KRISTA MILLS / FOR THE SUN
The Palace of Heavenly Purity was the Emperor’s audience hall inside the Forbidden City, where he would listen to the affairs of state and make decisions. Now it is part of the museum, showing some of the history of China.
It is the end of the school year. After Krista and I finished our contracts we headed to Beijing to see some more of the sights. She suggested to me that we go to the Forbidden City and Palace Museum. I quickly hushed her and looked around. Obviously we could not go because of what it was.
The 20-minute hike to the top of the hill in Jingshan Park is enough of a challenge to keep many of the tourists away. (KRISTA MILLS / FOR THE SUN)
The lion in this picture is supposed to symbolize the Chinese government. The ball below it … that is the world. (KRISTA MILLS / FOR THE SUN)
She told me that I was being silly and that anyone can go and look at the Palace Museum, former home to Emperors of China. I remained skeptical until we were buying the tickets outside the gates. I thought of myself as pretty cool to go someplace so prohibited but it turns out it is a vast complex populated by thousands of tourists of every nationality.
One can almost say it is city-like.
The day was hot and smoggy and when we approached the former palace we could only barely make out the buildings that went on in every direction. There were people everywhere. All of them gazed in awe at the Chinese architecture and classic Chinese gardening.
I was distracted.
Why, I wondered, was it called the "Forbidden City"?
My question was soon answered though by the many signs scattered throughout the city.
- Smoking is strictly forbidden inside the Palace Museum.
- Scratching surfaces and graffiti are strictly prohibited.
- No pets.
All of these made sense and it gave more of a foreboding feeling on our journey. At least some things were against the rules.
There were also plenty of "No Photography" signs. These warnings directed what you could and could not take pictures of. Some of them seemed contradictory. Perfect, I thought to myself, now I understand where the forbidden name comes from.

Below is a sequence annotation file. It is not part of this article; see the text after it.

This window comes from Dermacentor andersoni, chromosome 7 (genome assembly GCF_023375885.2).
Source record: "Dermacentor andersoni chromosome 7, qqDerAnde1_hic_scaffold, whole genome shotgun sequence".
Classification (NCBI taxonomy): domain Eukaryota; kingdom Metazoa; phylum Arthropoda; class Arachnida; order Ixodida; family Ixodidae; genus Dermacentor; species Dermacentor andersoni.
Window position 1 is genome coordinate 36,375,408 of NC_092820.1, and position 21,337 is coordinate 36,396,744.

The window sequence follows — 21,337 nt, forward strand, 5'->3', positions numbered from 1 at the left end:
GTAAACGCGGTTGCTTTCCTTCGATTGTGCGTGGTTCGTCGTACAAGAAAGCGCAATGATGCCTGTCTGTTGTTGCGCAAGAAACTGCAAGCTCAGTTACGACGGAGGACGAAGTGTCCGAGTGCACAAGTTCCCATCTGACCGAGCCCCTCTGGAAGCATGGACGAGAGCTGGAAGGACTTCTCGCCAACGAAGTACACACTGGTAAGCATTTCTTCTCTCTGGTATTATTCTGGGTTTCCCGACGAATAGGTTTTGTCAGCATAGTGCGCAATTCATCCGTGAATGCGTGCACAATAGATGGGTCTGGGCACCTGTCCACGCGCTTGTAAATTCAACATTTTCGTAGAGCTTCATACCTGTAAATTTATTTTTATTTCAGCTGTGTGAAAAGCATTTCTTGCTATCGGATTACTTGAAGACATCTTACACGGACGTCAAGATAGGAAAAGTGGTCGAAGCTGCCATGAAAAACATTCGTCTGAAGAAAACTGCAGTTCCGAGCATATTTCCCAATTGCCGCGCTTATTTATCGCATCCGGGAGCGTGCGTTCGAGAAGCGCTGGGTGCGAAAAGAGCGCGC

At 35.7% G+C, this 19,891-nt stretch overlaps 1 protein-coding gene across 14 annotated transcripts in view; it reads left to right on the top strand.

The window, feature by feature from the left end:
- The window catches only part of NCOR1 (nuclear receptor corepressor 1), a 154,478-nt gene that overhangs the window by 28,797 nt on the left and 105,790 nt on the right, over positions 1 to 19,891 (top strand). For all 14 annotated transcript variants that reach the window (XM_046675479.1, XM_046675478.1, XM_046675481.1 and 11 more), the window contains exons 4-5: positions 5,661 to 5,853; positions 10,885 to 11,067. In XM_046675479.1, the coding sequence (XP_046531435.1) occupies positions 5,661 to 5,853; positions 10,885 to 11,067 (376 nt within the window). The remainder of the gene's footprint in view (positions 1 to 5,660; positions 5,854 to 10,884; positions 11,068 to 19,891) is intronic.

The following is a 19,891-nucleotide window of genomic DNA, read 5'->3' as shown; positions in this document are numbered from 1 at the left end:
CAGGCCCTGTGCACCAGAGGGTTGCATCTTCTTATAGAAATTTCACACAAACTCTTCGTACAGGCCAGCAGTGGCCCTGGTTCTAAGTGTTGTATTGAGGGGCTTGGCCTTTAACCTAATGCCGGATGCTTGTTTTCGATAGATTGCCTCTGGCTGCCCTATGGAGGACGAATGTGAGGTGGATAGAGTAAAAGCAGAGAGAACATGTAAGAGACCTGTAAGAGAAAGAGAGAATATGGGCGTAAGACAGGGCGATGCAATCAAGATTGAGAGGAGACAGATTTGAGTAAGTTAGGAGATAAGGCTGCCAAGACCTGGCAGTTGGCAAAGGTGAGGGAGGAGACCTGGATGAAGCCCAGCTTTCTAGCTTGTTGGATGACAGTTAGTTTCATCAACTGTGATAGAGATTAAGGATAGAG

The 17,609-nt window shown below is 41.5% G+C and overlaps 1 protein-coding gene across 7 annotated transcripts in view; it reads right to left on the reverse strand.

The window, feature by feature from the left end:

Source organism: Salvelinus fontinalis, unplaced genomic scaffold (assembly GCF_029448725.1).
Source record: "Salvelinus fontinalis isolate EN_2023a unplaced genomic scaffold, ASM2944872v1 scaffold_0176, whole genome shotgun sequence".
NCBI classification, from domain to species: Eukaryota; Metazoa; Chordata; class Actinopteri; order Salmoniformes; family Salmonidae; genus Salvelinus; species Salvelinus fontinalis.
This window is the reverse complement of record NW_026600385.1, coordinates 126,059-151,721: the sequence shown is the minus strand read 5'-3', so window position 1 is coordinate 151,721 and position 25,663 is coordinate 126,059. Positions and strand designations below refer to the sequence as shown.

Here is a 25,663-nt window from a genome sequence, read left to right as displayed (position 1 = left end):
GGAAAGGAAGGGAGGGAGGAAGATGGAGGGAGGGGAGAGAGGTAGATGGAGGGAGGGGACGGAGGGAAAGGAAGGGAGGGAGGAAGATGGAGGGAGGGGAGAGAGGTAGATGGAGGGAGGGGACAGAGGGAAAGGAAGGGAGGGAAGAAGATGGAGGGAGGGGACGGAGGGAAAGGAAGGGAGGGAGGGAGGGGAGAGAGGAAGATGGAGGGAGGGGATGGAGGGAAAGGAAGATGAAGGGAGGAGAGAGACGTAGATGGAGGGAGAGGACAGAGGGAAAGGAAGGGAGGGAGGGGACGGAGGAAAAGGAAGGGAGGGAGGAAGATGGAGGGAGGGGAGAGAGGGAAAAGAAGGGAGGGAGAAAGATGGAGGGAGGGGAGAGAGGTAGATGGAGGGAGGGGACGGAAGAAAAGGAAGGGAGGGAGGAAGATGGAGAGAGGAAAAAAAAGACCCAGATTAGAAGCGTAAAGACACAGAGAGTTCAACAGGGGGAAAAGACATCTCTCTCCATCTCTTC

The rule was ignored though. Everyone, everywhere was taking pictures of everything. Even what was forbidden was not enforced.
We went along with it and got some great pictures of the grounds and palaces. I stopped caring about the name and read the frescoes and information pamphlets. By the end of the tour, everything became clear.
The Forbidden City has this name because historically you needed the emperor’s permission to enter or leave the estate. Access to the huge palace was something the Emperor took very seriously.
The place is gargantuan, covering 720,000 square meters and having close to a thousand buildings. You need multiple trips to see all of it. However, the best view of the Forbidden City is from the hilltop of Jingshan Park behind the Palace Museum. The hill was created using the soil from the moats dug around the Palace and is landscaped in a way that makes it almost natural. A giant Buddhist Shrine sits on top and it is quieter than the Forbidden City, partly because of the climb to get up there. The smog took away from the experience but the view was still pretty breathtaking. Come to think of it, the smog might have caused that too.
Republished from the Brandon Sun print edition July 7, 2012